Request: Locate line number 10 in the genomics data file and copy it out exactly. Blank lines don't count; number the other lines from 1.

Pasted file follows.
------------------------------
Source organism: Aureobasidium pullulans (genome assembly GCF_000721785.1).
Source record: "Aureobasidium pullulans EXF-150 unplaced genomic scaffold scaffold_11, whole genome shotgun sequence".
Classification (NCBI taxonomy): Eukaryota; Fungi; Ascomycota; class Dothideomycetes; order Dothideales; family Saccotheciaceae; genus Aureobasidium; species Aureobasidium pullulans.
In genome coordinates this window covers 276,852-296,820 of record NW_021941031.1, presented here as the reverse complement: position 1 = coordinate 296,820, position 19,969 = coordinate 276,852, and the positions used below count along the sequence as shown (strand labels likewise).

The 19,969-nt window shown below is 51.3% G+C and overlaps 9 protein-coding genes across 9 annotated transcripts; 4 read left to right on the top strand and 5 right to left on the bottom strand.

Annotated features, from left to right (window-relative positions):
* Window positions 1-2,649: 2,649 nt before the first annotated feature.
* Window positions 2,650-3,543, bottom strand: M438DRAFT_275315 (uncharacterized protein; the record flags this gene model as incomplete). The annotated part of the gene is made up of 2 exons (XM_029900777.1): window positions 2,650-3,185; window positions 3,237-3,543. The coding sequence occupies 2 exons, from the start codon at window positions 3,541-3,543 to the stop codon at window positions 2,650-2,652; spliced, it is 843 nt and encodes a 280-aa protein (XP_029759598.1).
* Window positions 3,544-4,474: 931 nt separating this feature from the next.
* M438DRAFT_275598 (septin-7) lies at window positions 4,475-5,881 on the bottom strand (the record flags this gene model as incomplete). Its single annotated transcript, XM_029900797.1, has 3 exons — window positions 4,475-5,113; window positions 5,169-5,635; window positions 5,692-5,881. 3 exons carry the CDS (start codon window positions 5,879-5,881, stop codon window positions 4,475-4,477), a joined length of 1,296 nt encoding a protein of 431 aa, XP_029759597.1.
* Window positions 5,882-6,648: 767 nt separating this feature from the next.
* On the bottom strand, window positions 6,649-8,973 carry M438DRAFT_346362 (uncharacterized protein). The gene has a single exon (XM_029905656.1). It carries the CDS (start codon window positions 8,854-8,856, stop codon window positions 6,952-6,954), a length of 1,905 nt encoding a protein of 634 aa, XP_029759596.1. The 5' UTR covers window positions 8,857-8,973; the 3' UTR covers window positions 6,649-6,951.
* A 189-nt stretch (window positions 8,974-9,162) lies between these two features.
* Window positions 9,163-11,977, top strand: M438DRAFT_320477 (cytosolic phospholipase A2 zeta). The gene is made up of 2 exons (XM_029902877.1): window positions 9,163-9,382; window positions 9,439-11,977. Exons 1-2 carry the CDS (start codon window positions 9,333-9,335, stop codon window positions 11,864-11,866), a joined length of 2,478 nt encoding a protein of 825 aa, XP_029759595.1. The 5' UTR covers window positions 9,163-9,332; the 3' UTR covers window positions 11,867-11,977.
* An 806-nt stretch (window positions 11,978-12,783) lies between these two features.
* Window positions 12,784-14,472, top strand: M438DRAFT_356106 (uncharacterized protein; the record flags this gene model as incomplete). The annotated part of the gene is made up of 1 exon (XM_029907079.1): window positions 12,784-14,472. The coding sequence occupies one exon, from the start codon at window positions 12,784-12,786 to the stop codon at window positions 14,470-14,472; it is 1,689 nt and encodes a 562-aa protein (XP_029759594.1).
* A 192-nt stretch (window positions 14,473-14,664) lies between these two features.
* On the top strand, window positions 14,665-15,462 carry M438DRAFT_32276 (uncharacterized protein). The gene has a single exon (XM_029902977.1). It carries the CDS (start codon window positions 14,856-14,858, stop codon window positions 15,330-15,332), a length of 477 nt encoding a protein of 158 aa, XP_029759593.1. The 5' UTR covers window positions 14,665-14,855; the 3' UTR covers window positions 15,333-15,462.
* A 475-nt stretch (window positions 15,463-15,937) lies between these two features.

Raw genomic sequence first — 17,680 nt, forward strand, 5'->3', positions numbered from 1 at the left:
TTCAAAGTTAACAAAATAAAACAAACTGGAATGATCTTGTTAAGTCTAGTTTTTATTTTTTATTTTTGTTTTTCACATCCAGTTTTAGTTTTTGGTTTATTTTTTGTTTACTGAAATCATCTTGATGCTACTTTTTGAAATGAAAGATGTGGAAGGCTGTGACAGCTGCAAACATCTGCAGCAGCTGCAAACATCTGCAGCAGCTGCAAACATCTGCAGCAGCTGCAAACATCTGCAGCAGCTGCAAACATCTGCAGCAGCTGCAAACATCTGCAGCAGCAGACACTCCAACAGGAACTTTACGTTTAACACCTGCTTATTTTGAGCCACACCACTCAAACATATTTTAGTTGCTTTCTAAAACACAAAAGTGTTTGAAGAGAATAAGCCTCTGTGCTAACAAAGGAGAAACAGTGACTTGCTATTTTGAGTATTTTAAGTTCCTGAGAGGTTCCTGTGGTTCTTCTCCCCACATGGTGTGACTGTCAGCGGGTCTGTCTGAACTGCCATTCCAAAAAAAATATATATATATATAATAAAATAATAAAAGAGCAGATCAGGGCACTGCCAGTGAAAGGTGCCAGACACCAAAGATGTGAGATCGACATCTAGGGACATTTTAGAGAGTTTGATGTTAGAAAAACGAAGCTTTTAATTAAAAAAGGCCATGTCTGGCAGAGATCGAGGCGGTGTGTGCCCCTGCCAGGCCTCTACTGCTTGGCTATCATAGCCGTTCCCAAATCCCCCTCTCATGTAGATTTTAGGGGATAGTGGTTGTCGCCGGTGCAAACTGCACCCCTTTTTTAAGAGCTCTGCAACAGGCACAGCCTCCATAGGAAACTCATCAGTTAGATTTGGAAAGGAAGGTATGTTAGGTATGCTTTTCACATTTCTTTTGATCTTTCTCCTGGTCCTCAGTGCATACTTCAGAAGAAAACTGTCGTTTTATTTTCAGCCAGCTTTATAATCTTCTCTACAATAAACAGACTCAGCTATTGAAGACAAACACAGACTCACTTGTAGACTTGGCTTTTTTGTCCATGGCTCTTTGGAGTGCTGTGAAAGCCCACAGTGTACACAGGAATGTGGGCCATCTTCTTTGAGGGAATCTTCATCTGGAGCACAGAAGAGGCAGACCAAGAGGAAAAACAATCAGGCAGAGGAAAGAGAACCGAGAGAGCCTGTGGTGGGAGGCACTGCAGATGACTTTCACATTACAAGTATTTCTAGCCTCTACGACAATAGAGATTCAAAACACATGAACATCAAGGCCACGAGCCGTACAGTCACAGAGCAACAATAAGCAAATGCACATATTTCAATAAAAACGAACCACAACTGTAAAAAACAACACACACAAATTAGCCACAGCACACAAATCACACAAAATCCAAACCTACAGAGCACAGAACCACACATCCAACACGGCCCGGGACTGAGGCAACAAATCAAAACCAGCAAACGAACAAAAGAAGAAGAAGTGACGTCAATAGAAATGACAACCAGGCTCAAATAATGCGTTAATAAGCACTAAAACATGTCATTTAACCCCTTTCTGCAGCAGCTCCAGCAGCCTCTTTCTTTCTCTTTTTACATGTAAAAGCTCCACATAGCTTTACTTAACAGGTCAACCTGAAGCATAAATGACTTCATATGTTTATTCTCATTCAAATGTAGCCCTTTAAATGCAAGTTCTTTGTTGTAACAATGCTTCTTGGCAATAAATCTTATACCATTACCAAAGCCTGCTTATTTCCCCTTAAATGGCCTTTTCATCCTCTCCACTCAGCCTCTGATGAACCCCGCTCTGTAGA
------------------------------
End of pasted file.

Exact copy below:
* M438DRAFT_275598 (septin-7) lies at window positions 4,475-5,881 on the bottom strand (the record flags this gene model as incomplete). Its single annotated transcript, XM_029900797.1, has 3 exons — window positions 4,475-5,113; window positions 5,169-5,635; window positions 5,692-5,881. 3 exons carry the CDS (start codon window positions 5,879-5,881, stop codon window positions 4,475-4,477), a joined length of 1,296 nt encoding a protein of 431 aa, XP_029759597.1.